• A member-funded Supplemental Contributions Program for 727 State employees had $16.5 million in assets as of October 2008.

Disability retirement and industrial disability retirement[edit]

CalPERS offers two types of retirement benefits if a worker is disabled. In "industrial disability retirement," the "disability is due to a job-related injury or illness"; in contrast, "disability retirement" implies that the disability was not necessarily caused by employment.[112] The specific benefits vary by employer, by the contract between CalPERS and the employer, and by the employee's occupation.[112]

Two major controversies have affected CalPERS' disability retirement and industrial disability retirement program over the years. First, in the mid-1990s and again in the mid-2000s there were concerns about inappropriate industrial disability retirement for public safety personnel, including:[113][114]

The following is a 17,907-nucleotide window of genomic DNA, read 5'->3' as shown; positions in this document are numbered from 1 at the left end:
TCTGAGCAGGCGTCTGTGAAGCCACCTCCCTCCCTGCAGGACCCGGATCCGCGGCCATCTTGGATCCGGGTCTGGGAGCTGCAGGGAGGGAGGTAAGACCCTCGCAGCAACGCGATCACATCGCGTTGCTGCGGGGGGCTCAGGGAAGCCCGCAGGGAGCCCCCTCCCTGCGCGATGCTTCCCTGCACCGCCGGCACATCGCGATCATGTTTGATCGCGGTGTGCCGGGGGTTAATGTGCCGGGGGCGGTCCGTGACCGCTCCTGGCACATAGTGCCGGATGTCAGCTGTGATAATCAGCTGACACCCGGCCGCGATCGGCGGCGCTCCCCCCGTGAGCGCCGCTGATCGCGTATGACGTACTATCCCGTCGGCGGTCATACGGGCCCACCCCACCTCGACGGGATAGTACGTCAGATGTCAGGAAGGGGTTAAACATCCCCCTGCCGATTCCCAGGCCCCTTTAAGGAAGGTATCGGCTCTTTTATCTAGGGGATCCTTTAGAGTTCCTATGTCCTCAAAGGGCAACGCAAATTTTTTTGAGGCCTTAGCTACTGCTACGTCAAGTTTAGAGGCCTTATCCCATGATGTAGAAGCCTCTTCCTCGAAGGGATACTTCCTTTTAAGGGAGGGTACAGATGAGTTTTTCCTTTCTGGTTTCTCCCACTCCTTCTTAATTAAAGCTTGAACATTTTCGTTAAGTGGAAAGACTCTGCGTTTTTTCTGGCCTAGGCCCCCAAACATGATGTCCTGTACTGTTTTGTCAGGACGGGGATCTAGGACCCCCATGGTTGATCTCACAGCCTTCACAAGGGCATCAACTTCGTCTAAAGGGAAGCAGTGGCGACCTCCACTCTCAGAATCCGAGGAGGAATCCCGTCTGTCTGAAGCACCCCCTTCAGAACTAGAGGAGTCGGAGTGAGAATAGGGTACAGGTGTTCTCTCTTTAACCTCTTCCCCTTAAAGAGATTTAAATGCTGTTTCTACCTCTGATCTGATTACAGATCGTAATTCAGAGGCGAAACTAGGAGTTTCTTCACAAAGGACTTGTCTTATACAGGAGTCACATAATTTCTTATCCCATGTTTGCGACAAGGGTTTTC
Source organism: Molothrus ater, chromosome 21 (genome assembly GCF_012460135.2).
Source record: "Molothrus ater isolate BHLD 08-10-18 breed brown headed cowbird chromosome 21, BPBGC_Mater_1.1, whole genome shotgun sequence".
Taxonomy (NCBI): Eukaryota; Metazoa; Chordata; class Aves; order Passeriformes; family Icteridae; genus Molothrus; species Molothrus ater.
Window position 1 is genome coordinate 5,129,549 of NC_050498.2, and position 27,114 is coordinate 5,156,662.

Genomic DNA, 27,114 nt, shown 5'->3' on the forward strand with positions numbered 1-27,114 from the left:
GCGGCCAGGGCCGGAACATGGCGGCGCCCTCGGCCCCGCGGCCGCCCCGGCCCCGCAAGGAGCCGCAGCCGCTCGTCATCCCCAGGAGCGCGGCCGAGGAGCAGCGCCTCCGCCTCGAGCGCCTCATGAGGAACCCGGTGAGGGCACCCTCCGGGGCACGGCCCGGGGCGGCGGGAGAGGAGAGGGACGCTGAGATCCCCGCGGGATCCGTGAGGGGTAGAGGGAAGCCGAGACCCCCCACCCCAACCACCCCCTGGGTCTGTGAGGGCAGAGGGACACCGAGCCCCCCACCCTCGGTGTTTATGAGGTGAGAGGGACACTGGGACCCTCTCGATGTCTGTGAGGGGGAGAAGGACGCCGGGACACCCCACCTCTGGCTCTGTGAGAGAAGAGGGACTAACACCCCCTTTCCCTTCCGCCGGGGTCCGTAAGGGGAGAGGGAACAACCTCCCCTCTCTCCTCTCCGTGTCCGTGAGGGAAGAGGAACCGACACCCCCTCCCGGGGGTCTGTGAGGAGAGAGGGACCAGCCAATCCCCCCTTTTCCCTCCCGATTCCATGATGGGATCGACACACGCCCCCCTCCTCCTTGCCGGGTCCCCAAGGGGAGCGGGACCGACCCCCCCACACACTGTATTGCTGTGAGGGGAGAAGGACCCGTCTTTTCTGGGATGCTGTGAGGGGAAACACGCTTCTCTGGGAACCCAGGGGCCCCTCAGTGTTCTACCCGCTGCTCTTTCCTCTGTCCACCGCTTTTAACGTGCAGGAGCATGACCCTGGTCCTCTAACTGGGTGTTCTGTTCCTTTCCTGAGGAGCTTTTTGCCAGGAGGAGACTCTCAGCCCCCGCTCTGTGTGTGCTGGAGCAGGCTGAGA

• Some non-disabled persons fraudulently claim industrial disability retirement, such as "a 'disabled' highway patrol officer riding in a rodeo." Unfortunately, "state law forbids Calpers from requiring disabled retirees who are 50 or older to submit to another medical evaluation, even if there is evidence of possible fraud".[115]
  • "A series of bills that expanded eligibility for these medical pensions - and made it easier to get them" increased costs for state and local governments.